Members of NAAC were asked a series of questions regarding their transitions from a career path in music to one outside. In reading these transition stories it is our hope that those of you considering your own transition might find comfort in identifying with our stories and support in our network of alumni.
Charlotte Landrum '05
Associate Director of Marketing & Outreach
Miller Theatre at Columbia University
Transition Questions & Answers
Q: What skills and attributes did you use from your NEC education to enhance your transition to another career?
CL: "The most readily transferable skills I learned were the least specific: a commitment to excellence, self-direction, and willingness to take on unfamiliar challenges head first. The specific musical knowledge was certainly useful, for my job marketing and promoting concerts, and most especially because my NEC education inspired a certain trust with artistic leadership at the organization, and helps me to have a close, mutually respectful relationship with our music director."
Q: How and why did you make this transition? (e.g. returned to school, networking, career counseling/ financial stability, life style of performer, family reasons, etc.)
CL: "I started exploring the transition while still at NEC, through internships. It was primarily inspired by a desire to use my other skills, in addition to my musical ability. Certainly the lifestyle of a performing musician was a factor, but having grown up with a father who has been a working musician all his life, I knew that was possible. It was much more pro-active than reactive, in my case."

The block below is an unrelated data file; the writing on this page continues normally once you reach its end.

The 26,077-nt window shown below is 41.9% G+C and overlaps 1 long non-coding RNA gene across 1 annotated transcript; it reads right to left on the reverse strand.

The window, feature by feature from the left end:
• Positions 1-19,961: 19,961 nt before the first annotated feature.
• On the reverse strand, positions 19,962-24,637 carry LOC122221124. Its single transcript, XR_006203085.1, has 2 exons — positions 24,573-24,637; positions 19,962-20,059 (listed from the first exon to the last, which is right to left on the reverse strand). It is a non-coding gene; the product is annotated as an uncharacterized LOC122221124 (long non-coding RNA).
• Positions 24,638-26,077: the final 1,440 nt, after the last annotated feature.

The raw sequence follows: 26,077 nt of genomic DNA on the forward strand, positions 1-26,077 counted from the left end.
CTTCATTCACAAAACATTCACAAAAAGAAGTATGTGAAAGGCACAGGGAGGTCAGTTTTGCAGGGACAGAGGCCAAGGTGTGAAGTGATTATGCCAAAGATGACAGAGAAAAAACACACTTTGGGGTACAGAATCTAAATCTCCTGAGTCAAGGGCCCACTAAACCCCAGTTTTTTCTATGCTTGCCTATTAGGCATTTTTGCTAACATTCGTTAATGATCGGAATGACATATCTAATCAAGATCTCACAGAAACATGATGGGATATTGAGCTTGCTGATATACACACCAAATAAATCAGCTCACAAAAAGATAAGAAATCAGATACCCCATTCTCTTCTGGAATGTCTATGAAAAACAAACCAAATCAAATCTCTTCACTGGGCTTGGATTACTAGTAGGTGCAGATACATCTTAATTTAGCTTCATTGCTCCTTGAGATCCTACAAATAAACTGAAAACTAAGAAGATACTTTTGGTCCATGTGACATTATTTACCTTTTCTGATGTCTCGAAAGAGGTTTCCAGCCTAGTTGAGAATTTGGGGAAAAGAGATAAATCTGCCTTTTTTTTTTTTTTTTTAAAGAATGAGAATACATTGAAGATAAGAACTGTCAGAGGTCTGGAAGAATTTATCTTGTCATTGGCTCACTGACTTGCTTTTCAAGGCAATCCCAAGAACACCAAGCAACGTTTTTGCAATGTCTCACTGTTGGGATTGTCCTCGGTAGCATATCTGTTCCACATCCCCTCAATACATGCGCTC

Q: What did you find most difficult in making this transition?
CL: "For me, it went very smoothly professionally. Personally, it took some time to adjust to the new reality of not having hours every day to devote to practicing music. Having to rediscover the place music would now have in my life was the primary growing pain, I think."
Q: What are the positive aspects of being in an alternative career?
CL: "There are many: being able to use not only my knowledge of and passion for music but also my ability in writing and communicating, my penchant for some degree of mathematical analysis of data in marketing, my curiosity for learning, fed by a whole new area of knowledge, and my love of working with teams to realize projects that really help increase the visibility of great music. And I think I actually go to more cultural events as an audience member now than I did when singing all day was my job!"
Q: Share one lesson or “tip” that you learned through this transition from a music career into another profession?
CL: "I used to always recoil at the word 'networking,' but developing, shall we say, a 'community' of people to whom you can go with questions and for advice is far and away the most important, and useful, thing. And it feels great to get to a point where you’re able to offer some degree of advice and expertise back to those who helped you."
Q: How do you balance your passion for music with your current vocation?
CL: "I get a lot of satisfaction out of being able to promote concerts and fill halls with audiences, including hopefully some people new to classical music. But certainly this is the magic question. At first, I avoided amateur music-making, but I now do enjoy going to rehearsal after a day of work. I am also a voracious listener, and go to several concerts a week, as well as volunteering on the board of Radius Ensemble and pitching in when I can with communications advice for friends’ musical enterprises."